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Monday, May 19, 2008


This morning's Novakula column bemoans GOP support for the controversial farm bill.

I am a bit at a loss here. I'm not a fan of the bill, but I don't see the partisan or ideological side of this. Agriculture (I refuse to use the term "farmers," as though we were talking about American Gothic or something) is a pretty powerful constellation of interests in this country (as in most countries). Moreover, they are widely distributed, in terms of geography, and as long as we elect representatives on a geographic basis (probably forever), they will be amply represented in the halls of power. Agriculture is especially well represented in "the Heartland," which elects many of those GOP representatives. It's not like agriculture is a "Democratic" constituency. They don't grow many "crops" in San Francisco.

In ideological terms, I guess that hard-core libertarians are opposed to any form of government subsidy, grant, or price support. But almost no one in the U.S. Congress is actually a libertarian in this sense. (Ron Paul!)

The bill may, indeed, be wasteful. But everyone agrees that waste is a bad thing. It's right there in the word, connotation and denotation. The question isn't whether waste is bad, it's whether any particular spending is waste.

This is, of course, related to the battle against "pork"--Novakula uses the term in relation to the Farm Bill. But in reality, earmarks make up a very small part of the federal budget, and eliminating many earmarks wouldn't actually reduce government spending at all (the funds would just be distributed by formula without the earmark). "Pork" in the form of projects or grants aimed at individual districts also make up a tiny portion of the budget.

Again, with very few exceptions, no one in Congress is opposed to government spending in general. Even right wingers support massive outlays for defense, weapons systems, and the war in Iraq. Even in the domestic sphere, most members of the GOP vote for highway spending, water projects, scientific and medical research, space exploration, education spending, Medicare, etc. Sure, GOP and Democratic members of Congress support different spending priorities, but that seems more the result of the different interests that support the parties than a matter of ideology. And where many, many interests, or one very large interest, supports an increase in spending, then we see bipartisanship.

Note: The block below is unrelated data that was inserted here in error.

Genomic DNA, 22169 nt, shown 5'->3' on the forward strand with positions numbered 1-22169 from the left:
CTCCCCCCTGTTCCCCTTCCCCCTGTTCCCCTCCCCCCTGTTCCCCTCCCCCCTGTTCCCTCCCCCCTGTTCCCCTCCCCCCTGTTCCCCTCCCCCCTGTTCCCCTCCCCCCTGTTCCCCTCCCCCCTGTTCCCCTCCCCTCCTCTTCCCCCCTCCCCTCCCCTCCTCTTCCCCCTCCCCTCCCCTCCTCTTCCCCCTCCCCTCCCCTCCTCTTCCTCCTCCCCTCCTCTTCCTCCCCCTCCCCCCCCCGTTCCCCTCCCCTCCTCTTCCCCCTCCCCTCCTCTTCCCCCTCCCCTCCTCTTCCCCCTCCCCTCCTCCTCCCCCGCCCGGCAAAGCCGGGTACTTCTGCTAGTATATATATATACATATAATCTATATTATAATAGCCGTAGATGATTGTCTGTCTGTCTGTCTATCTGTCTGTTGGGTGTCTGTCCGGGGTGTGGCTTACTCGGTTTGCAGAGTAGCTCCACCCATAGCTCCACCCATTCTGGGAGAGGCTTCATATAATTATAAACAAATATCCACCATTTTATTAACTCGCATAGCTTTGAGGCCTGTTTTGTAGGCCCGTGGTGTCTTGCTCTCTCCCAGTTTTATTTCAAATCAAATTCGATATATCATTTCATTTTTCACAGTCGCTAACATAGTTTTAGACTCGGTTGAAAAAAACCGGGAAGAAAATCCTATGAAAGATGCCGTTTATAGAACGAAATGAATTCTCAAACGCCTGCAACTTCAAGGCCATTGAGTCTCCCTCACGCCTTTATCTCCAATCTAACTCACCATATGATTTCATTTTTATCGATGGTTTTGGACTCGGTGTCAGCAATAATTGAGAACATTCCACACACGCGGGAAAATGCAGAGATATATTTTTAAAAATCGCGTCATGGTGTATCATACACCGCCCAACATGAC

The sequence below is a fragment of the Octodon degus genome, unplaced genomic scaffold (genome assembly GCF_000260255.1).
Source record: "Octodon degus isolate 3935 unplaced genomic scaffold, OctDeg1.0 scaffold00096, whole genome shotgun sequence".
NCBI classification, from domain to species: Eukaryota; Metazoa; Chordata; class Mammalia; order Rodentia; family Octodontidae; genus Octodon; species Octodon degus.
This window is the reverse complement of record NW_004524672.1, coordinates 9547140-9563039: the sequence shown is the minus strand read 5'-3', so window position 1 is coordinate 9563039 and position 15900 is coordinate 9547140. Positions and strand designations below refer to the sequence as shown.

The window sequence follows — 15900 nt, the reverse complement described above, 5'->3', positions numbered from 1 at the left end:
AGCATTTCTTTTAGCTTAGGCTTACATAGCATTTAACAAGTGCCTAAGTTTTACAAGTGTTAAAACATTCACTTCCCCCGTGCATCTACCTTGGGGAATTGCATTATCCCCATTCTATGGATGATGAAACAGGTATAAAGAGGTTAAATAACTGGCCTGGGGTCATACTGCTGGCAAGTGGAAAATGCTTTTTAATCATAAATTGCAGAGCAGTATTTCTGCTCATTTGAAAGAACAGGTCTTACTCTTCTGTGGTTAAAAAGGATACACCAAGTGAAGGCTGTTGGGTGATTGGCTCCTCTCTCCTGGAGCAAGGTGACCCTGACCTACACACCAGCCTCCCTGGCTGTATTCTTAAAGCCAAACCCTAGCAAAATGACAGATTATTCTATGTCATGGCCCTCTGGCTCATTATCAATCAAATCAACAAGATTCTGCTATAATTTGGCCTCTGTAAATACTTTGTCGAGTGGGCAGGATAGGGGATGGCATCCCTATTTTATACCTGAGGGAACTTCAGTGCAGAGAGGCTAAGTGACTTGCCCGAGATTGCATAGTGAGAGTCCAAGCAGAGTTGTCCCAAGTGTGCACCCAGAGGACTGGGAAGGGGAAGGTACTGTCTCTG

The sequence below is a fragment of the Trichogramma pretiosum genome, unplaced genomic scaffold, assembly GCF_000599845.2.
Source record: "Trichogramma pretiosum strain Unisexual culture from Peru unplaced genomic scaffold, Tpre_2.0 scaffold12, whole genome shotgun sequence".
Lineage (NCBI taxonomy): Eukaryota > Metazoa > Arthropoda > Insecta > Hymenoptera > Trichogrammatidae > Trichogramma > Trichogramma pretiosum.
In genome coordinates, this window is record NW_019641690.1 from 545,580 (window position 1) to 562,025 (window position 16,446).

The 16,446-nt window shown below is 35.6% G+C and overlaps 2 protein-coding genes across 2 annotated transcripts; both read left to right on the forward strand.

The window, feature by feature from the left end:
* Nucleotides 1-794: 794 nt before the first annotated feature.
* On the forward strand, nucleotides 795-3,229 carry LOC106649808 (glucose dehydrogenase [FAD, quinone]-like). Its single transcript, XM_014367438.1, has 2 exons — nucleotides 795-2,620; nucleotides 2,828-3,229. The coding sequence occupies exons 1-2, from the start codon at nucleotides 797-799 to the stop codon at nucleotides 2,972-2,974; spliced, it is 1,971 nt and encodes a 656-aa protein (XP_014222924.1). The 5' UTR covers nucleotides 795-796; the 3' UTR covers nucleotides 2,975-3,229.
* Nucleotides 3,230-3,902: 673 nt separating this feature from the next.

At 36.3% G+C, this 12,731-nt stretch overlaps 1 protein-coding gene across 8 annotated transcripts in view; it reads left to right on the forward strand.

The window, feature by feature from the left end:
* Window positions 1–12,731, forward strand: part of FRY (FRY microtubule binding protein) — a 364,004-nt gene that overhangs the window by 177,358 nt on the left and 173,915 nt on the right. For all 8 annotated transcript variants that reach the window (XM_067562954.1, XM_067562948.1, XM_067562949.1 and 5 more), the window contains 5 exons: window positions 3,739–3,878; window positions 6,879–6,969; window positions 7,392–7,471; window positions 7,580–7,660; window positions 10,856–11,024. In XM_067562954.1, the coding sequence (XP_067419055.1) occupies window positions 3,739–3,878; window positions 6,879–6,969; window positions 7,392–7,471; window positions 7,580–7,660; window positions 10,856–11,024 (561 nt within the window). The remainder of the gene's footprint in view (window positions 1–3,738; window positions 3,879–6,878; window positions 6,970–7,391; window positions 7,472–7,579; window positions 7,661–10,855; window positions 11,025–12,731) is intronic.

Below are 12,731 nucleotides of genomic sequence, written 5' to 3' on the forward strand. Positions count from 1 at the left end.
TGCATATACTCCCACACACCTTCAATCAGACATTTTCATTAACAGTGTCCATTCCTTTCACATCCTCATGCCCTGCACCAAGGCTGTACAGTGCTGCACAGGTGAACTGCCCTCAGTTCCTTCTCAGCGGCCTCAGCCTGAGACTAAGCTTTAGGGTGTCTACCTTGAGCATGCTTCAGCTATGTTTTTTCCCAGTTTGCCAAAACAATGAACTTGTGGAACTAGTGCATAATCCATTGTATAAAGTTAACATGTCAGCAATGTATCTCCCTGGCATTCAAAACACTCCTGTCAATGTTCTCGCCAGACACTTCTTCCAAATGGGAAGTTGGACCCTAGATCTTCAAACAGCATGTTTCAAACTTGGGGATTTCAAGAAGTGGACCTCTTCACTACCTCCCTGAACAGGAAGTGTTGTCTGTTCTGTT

Novak's column appears to posit that conservatives should oppose all government spending increases, at least in the domestic sphere. I know some people who think that way, too. But in operational terms, that is not how politics actually works.

Despite the last 30 years, during which the conservative movement has tried to make ideological purity the basis of politics, politics is ultimately about interests and power. (Yes, I'm an old-fashioned pluralist, so sue me.) I guess it makes for easy op-ed writing to decry the falling away from ideological purity, time and time and time again. But it makes for a very sterile view of the political world.

Novak would have GOP representatives from Kansas, Iowa, Alabama, even the agricutural parts of California (like I said, Agriculture is big) vote against the interests of their constituents. And then what? The constituents, not ideologues themselves, but acutely self-interested, would reward those representatives with . . . de-election. Right.

The ideologues continually bemoan the failure of ideology. But maybe the problem is in the theory, that ideology should drive political action, rather than in the practice of politics.


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